If you looked at me teaching, it would look a bit like a GUE Fundies course. So we’re out of the water practicing propulsion technique laying on a bench. We are land drilling all of our skills. We are expecting a high degree of buoyancy control whilst completing skills. And trim. And as you well know, GUE Fundies is no joke. It’s a serious level course whether you get a recreational pass or a tech pass. So that’s kind of where I think sidemount should be.
It almost feels to me that the sidemount community has its own subculture, they’re a sub-tribe of tech diving, if you will. Does it seem that way to you?
Yeah, 100%. In fact, I knew there was this rabid audience for sidemount that craved information. So yes, there is a subculture. And we’re getting better and better too. I think there’s less of the nastiness now and a lot more comradery and collaboration. And I hope I’ve been part of that, things have gotten just so much better.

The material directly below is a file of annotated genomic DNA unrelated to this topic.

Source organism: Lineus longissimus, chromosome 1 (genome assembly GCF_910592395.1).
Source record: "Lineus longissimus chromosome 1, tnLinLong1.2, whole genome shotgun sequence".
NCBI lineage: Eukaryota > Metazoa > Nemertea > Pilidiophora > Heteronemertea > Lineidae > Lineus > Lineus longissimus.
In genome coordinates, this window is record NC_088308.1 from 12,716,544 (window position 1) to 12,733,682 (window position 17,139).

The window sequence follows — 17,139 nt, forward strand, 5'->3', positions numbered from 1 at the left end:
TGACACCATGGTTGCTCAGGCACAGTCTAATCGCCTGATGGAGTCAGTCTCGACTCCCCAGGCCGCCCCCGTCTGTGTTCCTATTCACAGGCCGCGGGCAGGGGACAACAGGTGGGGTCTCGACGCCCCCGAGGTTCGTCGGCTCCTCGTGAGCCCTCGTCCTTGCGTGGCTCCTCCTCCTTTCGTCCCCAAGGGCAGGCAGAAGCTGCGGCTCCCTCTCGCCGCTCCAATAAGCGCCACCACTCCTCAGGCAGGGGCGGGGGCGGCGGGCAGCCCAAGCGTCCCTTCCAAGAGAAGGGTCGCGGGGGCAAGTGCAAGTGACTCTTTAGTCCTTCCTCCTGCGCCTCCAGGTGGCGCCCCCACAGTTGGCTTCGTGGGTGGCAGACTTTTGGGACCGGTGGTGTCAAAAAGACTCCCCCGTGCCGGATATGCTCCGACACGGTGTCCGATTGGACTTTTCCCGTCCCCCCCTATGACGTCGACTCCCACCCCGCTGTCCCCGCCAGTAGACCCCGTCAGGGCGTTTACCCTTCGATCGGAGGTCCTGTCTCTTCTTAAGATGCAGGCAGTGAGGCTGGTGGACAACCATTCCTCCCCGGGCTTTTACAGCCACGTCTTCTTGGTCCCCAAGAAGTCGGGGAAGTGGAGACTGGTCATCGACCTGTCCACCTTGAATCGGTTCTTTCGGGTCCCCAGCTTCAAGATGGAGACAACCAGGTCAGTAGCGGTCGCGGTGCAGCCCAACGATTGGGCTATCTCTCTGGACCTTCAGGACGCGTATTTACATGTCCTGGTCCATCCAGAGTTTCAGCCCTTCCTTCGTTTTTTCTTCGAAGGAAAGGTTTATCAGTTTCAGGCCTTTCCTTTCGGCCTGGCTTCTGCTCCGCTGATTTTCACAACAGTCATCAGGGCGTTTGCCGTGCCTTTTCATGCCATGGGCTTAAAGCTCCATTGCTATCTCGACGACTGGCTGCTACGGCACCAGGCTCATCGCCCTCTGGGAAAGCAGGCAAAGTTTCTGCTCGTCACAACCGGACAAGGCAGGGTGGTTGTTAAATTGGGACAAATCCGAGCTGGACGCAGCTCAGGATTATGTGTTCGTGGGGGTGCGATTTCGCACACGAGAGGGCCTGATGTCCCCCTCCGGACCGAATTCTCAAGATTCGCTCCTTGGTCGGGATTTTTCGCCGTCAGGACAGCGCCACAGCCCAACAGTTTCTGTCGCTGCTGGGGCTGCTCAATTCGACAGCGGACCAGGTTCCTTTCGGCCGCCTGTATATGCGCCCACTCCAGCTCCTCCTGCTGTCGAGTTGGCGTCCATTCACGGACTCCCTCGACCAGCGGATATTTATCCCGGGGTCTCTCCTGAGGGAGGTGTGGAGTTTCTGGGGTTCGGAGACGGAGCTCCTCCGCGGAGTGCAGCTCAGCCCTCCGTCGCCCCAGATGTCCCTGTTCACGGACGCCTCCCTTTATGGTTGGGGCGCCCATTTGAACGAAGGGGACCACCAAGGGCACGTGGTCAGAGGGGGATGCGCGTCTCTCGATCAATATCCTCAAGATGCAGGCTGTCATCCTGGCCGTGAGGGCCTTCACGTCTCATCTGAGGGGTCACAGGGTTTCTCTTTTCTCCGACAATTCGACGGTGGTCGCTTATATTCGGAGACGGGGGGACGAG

These days it’s not uncommon to meet fellow sidemount divers. So it’s nice to be able to share ideas, help each other out. And when I travel, sometimes I’m traveling to places that I’m the only sidemount diver they’ve ever seen that’s quite interesting. But other times I’m going to cave diving regions where everyone else is doing it too, and the question becomes, are they doing it the same or different?
However, at the end of the day I think diving is diving. Sidemount is just another configuration. Yes, we have a big audience who loves it for very good reasons because it has some great advantages, but in the end, it’s just diving.
Thank you Steve! That’s a great message. You’re an excellent ambassador for our sport!
InDEPTH: All Episodes of Speaking Sidemount
InDEPTH: Who’s Who Steve Davis
GUE 25 Anniversary Conference Round Up